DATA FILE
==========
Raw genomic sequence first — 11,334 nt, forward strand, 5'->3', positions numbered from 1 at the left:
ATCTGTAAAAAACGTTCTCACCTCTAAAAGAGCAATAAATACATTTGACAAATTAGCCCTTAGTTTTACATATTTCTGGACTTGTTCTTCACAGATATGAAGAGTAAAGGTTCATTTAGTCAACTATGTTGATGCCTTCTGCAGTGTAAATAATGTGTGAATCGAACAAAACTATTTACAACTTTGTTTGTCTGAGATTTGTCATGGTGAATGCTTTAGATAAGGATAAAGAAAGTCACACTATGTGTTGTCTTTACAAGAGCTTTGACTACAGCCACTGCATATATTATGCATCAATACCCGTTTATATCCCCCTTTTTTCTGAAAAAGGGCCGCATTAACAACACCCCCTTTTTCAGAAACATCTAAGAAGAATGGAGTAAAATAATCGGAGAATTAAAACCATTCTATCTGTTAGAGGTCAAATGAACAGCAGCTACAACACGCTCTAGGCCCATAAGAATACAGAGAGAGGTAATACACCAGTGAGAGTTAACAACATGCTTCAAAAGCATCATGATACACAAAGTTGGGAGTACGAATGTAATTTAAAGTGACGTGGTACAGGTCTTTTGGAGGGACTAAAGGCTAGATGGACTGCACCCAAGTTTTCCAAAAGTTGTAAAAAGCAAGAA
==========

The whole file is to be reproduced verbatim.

Raw genomic sequence first — 11,334 nt, forward strand, 5'->3', positions numbered from 1 at the left:
ATCTGTAAAAAACGTTCTCACCTCTAAAAGAGCAATAAATACATTTGACAAATTAGCCCTTAGTTTTACATATTTCTGGACTTGTTCTTCACAGATATGAAGAGTAAAGGTTCATTTAGTCAACTATGTTGATGCCTTCTGCAGTGTAAATAATGTGTGAATCGAACAAAACTATTTACAACTTTGTTTGTCTGAGATTTGTCATGGTGAATGCTTTAGATAAGGATAAAGAAAGTCACACTATGTGTTGTCTTTACAAGAGCTTTGACTACAGCCACTGCATATATTATGCATCAATACCCGTTTATATCCCCCTTTTTTCTGAAAAAGGGCCGCATTAACAACACCCCCTTTTTCAGAAACATCTAAGAAGAATGGAGTAAAATAATCGGAGAATTAAAACCATTCTATCTGTTAGAGGTCAAATGAACAGCAGCTACAACACGCTCTAGGCCCATAAGAATACAGAGAGAGGTAATACACCAGTGAGAGTTAACAACATGCTTCAAAAGCATCATGATACACAAAGTTGGGAGTACGAATGTAATTTAAAGTGACGTGGTACAGGTCTTTTGGAGGGACTAAAGGCTAGATGGACTGCACCCAAGTTTTCCAAAAGTTGTAAAAAGCAAGAA